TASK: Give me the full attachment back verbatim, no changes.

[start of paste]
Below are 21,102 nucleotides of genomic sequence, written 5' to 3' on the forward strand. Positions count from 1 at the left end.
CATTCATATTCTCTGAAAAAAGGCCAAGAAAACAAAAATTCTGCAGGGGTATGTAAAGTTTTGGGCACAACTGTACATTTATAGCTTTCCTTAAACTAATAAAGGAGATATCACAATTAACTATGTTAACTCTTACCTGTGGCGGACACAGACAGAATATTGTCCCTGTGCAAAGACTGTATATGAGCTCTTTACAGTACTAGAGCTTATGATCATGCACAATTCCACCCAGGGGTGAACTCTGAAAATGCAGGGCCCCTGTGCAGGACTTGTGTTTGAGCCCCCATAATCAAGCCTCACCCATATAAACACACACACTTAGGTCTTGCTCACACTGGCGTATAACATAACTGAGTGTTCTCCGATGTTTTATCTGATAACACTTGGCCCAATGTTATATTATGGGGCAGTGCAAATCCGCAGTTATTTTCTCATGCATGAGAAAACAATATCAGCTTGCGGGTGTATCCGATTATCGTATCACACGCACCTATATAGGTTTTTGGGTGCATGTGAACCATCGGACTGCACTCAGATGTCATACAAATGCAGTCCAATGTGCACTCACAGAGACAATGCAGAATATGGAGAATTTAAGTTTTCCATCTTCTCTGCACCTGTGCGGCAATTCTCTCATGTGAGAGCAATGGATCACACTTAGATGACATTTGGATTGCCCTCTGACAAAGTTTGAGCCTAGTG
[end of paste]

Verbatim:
Below are 21,102 nucleotides of genomic sequence, written 5' to 3' on the forward strand. Positions count from 1 at the left end.
CATTCATATTCTCTGAAAAAAGGCCAAGAAAACAAAAATTCTGCAGGGGTATGTAAAGTTTTGGGCACAACTGTACATTTATAGCTTTCCTTAAACTAATAAAGGAGATATCACAATTAACTATGTTAACTCTTACCTGTGGCGGACACAGACAGAATATTGTCCCTGTGCAAAGACTGTATATGAGCTCTTTACAGTACTAGAGCTTATGATCATGCACAATTCCACCCAGGGGTGAACTCTGAAAATGCAGGGCCCCTGTGCAGGACTTGTGTTTGAGCCCCCATAATCAAGCCTCACCCATATAAACACACACACTTAGGTCTTGCTCACACTGGCGTATAACATAACTGAGTGTTCTCCGATGTTTTATCTGATAACACTTGGCCCAATGTTATATTATGGGGCAGTGCAAATCCGCAGTTATTTTCTCATGCATGAGAAAACAATATCAGCTTGCGGGTGTATCCGATTATCGTATCACACGCACCTATATAGGTTTTTGGGTGCATGTGAACCATCGGACTGCACTCAGATGTCATACAAATGCAGTCCAATGTGCACTCACAGAGACAATGCAGAATATGGAGAATTTAAGTTTTCCATCTTCTCTGCACCTGTGCGGCAATTCTCTCATGTGAGAGCAATGGATCACACTTAGATGACATTTGGATTGCCCTCTGACAAAGTTTGAGCCTAGTG